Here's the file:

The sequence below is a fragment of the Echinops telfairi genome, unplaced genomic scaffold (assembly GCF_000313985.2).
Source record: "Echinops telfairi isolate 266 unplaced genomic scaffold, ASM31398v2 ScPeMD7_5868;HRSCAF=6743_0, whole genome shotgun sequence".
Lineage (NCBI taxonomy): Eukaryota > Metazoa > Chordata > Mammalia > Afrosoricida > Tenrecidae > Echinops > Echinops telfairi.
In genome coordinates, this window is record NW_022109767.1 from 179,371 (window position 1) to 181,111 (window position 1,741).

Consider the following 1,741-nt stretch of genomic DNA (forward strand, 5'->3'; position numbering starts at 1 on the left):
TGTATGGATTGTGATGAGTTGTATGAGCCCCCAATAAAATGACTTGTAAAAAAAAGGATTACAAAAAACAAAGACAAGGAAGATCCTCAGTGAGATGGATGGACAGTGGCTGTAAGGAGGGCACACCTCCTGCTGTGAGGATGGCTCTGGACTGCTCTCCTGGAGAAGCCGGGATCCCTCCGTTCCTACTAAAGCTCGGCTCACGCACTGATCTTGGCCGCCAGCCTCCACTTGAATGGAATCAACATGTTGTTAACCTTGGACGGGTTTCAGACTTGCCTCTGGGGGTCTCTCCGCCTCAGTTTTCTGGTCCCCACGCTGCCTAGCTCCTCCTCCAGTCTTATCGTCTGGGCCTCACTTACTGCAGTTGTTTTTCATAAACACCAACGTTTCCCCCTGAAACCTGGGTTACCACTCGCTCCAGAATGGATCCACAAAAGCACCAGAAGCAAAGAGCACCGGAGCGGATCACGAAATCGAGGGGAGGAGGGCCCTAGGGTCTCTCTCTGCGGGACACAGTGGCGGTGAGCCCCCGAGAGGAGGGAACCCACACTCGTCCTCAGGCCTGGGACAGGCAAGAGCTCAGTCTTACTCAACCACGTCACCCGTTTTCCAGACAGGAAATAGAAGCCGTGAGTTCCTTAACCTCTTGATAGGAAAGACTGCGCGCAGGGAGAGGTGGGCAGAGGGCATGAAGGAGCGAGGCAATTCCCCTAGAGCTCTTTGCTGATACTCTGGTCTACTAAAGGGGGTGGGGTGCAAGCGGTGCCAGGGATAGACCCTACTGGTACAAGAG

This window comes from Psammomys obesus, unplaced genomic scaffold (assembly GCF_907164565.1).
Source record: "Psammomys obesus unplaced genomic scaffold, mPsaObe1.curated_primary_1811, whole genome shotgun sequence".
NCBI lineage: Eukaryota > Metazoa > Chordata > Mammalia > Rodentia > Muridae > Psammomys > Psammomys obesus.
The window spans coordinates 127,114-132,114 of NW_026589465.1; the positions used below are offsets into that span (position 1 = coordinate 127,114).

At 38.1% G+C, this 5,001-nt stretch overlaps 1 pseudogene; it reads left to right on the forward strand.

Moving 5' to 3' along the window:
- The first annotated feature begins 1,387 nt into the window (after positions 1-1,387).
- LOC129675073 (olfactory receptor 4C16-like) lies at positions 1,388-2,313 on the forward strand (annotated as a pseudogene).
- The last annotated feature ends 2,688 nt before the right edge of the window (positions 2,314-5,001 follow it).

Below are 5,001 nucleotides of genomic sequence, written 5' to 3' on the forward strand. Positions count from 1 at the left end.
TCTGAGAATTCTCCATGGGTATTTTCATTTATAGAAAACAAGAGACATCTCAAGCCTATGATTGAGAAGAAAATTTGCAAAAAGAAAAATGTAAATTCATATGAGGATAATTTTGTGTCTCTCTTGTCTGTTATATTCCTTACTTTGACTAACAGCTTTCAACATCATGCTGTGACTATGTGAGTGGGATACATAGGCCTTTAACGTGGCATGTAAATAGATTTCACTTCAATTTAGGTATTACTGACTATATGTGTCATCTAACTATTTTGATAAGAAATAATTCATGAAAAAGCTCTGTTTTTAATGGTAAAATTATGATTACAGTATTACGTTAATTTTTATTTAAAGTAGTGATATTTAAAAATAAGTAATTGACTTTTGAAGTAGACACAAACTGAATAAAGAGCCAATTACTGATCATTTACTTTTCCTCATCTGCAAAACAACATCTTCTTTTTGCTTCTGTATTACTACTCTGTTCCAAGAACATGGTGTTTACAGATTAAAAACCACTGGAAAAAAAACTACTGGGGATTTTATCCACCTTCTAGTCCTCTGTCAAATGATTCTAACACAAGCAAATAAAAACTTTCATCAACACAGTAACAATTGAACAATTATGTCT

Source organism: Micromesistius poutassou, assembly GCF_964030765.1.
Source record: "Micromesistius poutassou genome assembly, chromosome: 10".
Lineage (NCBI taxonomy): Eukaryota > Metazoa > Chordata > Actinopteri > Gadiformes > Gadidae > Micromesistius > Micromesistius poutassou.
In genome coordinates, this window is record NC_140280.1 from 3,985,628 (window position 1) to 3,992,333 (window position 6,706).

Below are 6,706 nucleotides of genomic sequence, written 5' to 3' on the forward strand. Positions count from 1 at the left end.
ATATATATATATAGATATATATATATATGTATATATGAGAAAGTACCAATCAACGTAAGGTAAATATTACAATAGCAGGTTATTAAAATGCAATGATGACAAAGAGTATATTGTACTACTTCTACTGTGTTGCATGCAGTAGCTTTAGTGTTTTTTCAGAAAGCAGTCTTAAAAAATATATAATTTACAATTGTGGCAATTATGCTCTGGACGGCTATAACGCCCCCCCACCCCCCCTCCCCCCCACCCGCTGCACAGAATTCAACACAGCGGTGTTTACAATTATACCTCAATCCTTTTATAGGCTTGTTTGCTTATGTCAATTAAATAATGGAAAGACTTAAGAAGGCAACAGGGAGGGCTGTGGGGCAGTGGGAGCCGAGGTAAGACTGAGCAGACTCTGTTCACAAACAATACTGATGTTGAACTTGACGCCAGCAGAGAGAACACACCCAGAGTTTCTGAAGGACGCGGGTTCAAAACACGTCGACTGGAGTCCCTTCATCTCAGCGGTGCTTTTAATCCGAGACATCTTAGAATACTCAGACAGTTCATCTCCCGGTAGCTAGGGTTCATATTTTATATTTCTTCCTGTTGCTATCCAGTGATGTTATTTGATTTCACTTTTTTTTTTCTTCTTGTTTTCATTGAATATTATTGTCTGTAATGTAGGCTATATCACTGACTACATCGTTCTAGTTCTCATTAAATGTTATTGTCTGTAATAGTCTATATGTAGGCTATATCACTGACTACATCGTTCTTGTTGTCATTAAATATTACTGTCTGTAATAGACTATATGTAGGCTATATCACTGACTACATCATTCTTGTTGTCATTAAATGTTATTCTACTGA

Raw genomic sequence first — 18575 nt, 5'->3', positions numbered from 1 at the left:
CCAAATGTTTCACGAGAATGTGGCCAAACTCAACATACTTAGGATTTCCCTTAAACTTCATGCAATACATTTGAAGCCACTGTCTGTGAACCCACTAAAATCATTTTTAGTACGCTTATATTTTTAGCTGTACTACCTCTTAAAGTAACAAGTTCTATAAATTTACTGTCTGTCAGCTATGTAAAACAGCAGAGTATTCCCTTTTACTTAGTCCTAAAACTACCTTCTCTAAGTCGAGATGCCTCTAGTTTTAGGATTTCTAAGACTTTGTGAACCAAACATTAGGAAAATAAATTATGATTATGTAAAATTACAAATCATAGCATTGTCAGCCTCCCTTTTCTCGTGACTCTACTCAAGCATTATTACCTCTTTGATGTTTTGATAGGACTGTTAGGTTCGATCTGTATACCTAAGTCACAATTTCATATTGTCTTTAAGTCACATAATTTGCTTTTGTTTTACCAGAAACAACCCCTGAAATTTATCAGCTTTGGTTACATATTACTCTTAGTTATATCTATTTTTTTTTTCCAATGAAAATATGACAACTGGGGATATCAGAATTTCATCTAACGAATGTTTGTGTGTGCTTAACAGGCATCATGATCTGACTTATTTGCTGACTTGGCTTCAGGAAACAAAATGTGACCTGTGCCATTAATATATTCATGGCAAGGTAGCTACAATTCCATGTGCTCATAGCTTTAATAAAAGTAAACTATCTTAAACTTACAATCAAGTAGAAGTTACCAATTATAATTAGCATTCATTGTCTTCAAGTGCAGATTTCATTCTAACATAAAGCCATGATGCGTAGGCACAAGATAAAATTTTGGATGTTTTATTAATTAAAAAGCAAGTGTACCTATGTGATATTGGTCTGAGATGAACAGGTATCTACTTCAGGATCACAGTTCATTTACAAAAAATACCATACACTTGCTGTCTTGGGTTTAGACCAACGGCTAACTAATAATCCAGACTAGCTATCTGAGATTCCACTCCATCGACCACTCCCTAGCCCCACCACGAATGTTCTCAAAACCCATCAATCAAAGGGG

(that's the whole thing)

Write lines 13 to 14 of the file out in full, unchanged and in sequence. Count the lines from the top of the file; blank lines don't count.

- The first annotated feature begins 1,387 nt into the window (after positions 1-1,387).
- LOC129675073 (olfactory receptor 4C16-like) lies at positions 1,388-2,313 on the forward strand (annotated as a pseudogene).